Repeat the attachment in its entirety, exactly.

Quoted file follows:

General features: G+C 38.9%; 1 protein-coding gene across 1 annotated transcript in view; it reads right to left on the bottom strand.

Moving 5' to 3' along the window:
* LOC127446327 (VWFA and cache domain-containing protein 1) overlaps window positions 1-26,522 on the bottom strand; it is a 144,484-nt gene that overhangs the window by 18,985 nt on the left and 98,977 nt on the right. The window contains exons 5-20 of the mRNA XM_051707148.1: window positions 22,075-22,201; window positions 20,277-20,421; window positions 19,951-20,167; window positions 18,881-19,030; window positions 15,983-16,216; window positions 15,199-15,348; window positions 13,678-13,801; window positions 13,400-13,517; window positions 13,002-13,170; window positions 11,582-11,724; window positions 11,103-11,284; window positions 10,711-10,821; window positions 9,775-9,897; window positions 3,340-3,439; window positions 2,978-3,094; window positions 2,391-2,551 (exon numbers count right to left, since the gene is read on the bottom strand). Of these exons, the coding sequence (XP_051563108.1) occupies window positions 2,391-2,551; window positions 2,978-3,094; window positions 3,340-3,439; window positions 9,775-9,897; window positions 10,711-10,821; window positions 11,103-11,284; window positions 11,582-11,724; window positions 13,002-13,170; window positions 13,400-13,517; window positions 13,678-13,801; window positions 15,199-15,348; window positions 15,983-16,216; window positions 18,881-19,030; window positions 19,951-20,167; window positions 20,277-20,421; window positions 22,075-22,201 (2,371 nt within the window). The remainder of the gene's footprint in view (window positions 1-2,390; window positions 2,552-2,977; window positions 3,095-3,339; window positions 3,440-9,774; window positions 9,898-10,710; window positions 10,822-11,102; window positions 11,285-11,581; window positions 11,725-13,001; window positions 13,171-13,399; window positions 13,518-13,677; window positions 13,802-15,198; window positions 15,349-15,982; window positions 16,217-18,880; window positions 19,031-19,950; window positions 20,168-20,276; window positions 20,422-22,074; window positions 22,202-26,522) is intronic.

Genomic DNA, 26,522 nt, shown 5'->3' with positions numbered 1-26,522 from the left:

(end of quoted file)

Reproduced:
General features: G+C 38.9%; 1 protein-coding gene across 1 annotated transcript in view; it reads right to left on the bottom strand.

Moving 5' to 3' along the window:
* LOC127446327 (VWFA and cache domain-containing protein 1) overlaps window positions 1-26,522 on the bottom strand; it is a 144,484-nt gene that overhangs the window by 18,985 nt on the left and 98,977 nt on the right. The window contains exons 5-20 of the mRNA XM_051707148.1: window positions 22,075-22,201; window positions 20,277-20,421; window positions 19,951-20,167; window positions 18,881-19,030; window positions 15,983-16,216; window positions 15,199-15,348; window positions 13,678-13,801; window positions 13,400-13,517; window positions 13,002-13,170; window positions 11,582-11,724; window positions 11,103-11,284; window positions 10,711-10,821; window positions 9,775-9,897; window positions 3,340-3,439; window positions 2,978-3,094; window positions 2,391-2,551 (exon numbers count right to left, since the gene is read on the bottom strand). Of these exons, the coding sequence (XP_051563108.1) occupies window positions 2,391-2,551; window positions 2,978-3,094; window positions 3,340-3,439; window positions 9,775-9,897; window positions 10,711-10,821; window positions 11,103-11,284; window positions 11,582-11,724; window positions 13,002-13,170; window positions 13,400-13,517; window positions 13,678-13,801; window positions 15,199-15,348; window positions 15,983-16,216; window positions 18,881-19,030; window positions 19,951-20,167; window positions 20,277-20,421; window positions 22,075-22,201 (2,371 nt within the window). The remainder of the gene's footprint in view (window positions 1-2,390; window positions 2,552-2,977; window positions 3,095-3,339; window positions 3,440-9,774; window positions 9,898-10,710; window positions 10,822-11,102; window positions 11,285-11,581; window positions 11,725-13,001; window positions 13,171-13,399; window positions 13,518-13,677; window positions 13,802-15,198; window positions 15,349-15,982; window positions 16,217-18,880; window positions 19,031-19,950; window positions 20,168-20,276; window positions 20,422-22,074; window positions 22,202-26,522) is intronic.

Genomic DNA, 26,522 nt, shown 5'->3' with positions numbered 1-26,522 from the left: